Nuclear Power International Safety Meeting Termed a Success

VIENNA, Austria, April 25, 2005 (ENS) - The majority of countries operating nuclear power plants concluded a two week peer review meeting Friday on the Convention on Nuclear Safety with a tight-lipped media briefing that emphasized success of the process. The conference held at headquarters of the UN International Atomic Energy Agency (IAEA) in Vienna, opened April 11 with 51 of the 56 contracting parties to the Convention in attendance.

This month India became the latest country to ratify the pact, bringing the number of ratifying countries to 56. All of the world's 441 nuclear power plants now are operating in countries where the Nuclear Safety Convention is in force.

power plant

Nuclear power plant in Rajasthan, India (Photo courtesy Nuclear Power Corp of India Ltd)
The meeting was closed to the media, and the only statement offered was at a briefing Friday. Linda Keen, president of the meeting and head of the Canadian Nuclear Safety Commission, said that the meeting had "successfully completed its process."

A comprehensive, 93 paragraph summary report, outlining what was discussed and reported during the two week meeting, is in the process of being finalized, Keen said.

She did say that discussions had touched on the possible role of the Convention with respect to research reactors.

Keen said the Convention has decided to request IAEA Director General Mohamed ElBaradei to convene meetings with member states to discuss how best to assure the effective application of the Code of Conduct on the Safety of Research Reactors. This code was approved by the IAEA General Conference in 2004.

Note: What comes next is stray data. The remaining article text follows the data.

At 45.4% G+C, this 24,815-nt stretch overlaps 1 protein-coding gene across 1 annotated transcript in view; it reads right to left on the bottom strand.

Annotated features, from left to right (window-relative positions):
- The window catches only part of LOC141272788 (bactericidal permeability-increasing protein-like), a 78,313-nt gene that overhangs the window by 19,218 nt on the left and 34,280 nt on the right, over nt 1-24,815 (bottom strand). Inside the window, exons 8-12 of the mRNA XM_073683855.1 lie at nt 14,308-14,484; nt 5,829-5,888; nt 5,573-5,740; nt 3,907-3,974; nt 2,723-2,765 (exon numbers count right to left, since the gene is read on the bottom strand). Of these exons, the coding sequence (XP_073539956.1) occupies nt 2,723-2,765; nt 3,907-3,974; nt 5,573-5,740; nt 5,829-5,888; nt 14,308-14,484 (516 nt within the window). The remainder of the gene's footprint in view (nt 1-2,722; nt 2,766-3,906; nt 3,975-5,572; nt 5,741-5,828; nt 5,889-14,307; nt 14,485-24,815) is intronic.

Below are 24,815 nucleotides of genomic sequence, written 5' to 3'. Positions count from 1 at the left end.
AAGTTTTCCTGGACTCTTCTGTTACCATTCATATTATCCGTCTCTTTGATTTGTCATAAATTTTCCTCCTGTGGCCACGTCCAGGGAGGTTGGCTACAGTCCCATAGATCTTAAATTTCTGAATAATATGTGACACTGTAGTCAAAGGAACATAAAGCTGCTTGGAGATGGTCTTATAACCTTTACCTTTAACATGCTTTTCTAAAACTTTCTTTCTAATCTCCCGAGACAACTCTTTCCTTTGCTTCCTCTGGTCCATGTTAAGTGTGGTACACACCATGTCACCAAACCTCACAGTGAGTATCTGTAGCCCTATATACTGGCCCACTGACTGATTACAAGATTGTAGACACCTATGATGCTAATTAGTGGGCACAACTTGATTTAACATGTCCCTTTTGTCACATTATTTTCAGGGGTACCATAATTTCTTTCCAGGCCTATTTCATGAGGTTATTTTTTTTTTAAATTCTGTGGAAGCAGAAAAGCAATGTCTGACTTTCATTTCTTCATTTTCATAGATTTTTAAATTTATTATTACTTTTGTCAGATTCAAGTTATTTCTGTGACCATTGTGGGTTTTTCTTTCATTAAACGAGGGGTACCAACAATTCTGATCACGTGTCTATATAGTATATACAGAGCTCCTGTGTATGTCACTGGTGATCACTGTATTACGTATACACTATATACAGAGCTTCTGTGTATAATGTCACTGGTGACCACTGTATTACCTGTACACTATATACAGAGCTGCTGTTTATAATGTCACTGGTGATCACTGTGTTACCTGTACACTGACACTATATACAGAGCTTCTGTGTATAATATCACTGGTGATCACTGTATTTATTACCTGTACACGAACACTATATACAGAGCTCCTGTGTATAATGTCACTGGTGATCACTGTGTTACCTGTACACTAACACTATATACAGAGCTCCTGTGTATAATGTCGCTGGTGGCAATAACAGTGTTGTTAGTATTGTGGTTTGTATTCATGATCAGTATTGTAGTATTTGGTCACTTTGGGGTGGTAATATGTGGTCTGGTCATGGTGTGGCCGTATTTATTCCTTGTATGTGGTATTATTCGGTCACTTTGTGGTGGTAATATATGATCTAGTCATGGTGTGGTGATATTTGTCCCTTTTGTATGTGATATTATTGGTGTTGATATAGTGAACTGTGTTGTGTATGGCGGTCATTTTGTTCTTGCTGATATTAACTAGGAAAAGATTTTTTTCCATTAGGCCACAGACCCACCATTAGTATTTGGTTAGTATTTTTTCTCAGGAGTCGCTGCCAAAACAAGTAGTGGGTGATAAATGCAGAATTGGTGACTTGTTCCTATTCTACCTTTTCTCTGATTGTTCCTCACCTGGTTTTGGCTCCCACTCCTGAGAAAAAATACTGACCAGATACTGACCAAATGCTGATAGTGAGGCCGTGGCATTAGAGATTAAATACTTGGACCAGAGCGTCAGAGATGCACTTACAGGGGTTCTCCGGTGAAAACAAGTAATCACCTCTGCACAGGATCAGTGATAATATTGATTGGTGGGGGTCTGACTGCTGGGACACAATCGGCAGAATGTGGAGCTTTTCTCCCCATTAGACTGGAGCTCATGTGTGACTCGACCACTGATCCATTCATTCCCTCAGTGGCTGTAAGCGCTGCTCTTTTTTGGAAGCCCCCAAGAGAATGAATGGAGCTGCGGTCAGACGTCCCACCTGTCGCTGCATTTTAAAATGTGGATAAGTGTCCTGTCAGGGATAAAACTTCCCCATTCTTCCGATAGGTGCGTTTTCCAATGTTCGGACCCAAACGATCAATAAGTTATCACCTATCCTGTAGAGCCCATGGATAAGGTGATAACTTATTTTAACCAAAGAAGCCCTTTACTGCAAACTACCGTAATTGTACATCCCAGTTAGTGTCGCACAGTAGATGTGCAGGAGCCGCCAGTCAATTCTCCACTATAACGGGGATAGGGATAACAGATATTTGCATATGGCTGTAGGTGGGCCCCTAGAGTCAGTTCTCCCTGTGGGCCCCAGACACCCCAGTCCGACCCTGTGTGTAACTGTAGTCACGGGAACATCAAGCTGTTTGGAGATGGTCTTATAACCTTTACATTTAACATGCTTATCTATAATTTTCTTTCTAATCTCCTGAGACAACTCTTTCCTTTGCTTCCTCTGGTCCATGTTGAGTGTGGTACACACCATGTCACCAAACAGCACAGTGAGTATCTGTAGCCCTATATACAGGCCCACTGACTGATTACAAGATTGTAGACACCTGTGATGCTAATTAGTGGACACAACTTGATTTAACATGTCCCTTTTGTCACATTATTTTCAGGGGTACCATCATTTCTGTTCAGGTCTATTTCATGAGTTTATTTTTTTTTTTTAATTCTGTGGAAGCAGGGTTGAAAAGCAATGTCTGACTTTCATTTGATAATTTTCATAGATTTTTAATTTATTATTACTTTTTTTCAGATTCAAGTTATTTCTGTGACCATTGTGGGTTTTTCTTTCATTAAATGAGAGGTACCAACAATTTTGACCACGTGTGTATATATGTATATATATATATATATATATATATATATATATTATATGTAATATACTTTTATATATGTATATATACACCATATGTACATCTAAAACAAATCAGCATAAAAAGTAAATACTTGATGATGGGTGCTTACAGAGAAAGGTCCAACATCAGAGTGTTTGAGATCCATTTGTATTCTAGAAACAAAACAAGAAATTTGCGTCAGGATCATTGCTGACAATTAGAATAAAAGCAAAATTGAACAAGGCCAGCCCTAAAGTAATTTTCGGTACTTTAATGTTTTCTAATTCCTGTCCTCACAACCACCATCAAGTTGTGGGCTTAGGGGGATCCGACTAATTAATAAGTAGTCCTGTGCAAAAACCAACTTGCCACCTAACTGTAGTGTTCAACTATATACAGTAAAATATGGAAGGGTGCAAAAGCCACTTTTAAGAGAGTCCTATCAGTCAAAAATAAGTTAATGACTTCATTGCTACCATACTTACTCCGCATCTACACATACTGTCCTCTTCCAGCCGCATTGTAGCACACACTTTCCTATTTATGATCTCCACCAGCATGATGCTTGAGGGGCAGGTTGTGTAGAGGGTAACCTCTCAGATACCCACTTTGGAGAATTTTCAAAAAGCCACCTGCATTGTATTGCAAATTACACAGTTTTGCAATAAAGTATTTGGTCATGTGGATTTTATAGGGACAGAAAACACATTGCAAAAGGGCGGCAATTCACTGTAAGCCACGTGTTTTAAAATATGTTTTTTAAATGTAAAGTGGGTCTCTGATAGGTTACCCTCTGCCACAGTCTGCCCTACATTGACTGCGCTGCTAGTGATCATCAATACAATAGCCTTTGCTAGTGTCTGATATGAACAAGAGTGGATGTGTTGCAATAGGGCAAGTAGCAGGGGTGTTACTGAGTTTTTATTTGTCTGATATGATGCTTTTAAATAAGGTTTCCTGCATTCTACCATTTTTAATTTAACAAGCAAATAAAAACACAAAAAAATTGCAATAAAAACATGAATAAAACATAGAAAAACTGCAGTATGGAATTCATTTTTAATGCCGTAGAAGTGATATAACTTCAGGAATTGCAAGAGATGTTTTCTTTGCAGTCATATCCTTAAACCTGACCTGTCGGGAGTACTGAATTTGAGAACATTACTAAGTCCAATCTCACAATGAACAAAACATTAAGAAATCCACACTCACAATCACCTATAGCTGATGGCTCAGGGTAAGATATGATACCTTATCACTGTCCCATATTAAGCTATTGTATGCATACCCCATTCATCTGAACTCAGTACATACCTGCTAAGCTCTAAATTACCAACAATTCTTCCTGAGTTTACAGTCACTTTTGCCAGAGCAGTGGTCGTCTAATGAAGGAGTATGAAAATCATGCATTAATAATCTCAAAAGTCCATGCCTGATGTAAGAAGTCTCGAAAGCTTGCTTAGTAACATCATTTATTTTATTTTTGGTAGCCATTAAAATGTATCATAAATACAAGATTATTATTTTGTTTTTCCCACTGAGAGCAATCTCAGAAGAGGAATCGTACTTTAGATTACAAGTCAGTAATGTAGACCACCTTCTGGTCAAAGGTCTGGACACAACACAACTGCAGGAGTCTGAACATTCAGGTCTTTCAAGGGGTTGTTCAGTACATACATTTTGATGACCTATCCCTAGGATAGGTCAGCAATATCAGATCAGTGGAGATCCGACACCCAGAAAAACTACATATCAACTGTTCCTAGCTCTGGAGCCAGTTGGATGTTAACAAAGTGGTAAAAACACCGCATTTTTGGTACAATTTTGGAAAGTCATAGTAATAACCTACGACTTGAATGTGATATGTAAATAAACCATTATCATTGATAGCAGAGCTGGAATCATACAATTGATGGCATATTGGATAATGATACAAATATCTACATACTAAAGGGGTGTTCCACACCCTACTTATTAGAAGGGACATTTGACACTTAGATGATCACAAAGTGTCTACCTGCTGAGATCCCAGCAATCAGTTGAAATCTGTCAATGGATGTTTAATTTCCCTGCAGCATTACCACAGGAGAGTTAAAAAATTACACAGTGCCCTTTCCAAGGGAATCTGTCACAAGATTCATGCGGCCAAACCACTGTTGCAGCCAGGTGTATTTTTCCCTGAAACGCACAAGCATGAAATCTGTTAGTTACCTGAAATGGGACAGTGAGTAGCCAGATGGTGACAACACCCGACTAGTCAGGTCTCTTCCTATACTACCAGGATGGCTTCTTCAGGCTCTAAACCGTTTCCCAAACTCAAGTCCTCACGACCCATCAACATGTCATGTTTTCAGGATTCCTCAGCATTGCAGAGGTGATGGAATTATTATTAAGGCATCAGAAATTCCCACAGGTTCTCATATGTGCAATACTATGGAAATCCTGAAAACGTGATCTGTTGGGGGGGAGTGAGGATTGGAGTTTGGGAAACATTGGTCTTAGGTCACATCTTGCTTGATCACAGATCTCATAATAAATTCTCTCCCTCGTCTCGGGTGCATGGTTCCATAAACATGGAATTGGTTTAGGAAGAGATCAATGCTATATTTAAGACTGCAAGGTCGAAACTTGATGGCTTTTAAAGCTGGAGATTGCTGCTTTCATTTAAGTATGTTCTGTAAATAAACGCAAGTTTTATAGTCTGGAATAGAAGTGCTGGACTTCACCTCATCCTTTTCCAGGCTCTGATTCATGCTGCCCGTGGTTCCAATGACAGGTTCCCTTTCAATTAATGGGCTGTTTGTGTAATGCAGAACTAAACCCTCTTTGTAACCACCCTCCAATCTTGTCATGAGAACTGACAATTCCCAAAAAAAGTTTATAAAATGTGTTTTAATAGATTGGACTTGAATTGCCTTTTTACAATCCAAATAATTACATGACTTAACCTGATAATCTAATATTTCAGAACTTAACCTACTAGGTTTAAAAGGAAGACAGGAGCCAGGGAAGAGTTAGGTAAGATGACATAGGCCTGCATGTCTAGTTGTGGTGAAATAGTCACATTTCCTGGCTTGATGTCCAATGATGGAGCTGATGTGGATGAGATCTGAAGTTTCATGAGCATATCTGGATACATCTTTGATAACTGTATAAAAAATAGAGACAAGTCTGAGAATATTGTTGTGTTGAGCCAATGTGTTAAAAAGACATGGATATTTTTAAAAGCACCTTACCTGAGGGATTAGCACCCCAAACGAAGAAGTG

The Convention noted the positive contributions of international organizations and regulatory bodies to the international safety culture, Keen said. Safety initiatives in international organizations like the IAEA, as well as safety and peer review processes, have helped improve overall safety culture on a facility to facility basis, she said.


Conference Chair and President of the Canadian Nuclear Safety Commission Linda Keen addresses the concluding press briefing. (Photo by D. Calma courtesy IAEA)
While giving few details of international discussions over the past two weeks, Keen did offer insights into Canada's nuclear security posture in a presentation to the IAEA International Conference on Nuclear Security in London on March 17.

"The terrorist attacks on the United States on September 11, 2001 challenged traditional approaches to security and transformed views of risk all over the world, and especially in North America," Keen said.

"The security of nuclear facilities was brought under increased scrutiny and attention on September 11th 2001, and in the 3 years since the security enhancements that have been put in place have become the new norm," she said.

Keen focused on two key ideas, both contained in Canada's Nuclear Security Policy. First, "The complex threat environment we are facing evolves continuously. Therefore, the system we build needs to be capable of responding proportionately to existing threats while adapting quickly to meet new threats that may emerge.

Second, she said, "While we strive to eliminate these threats, this is not always possible. Strengthening our security is also about managing and reducing risks.

Parties to the Convention on Nuclear Safety meet every three years. The 10 year old treaty is an international agreement that commits participating countries to maintain a high level of safety in the operation and regulation of nuclear power plants.

The catalyst for the Convention was the 1986 Chernobyl accident in Ukraine, when global implications of nuclear safety were magnified and interest intensified in internationally binding safety standards.

Nearly 8.4 million people in Belarus, Ukraine and Russia were exposed to radiation when the Chernobyl plant caught fire and exploded. Beyond the cancers and chronic health problems, especially among children, some 150,000 kilometers - an area half the size of Italy - were contaminated, according to the United Nations, while agricultural areas covering nearly 52,000 square kilometers, more than the size of Denmark, were ruined.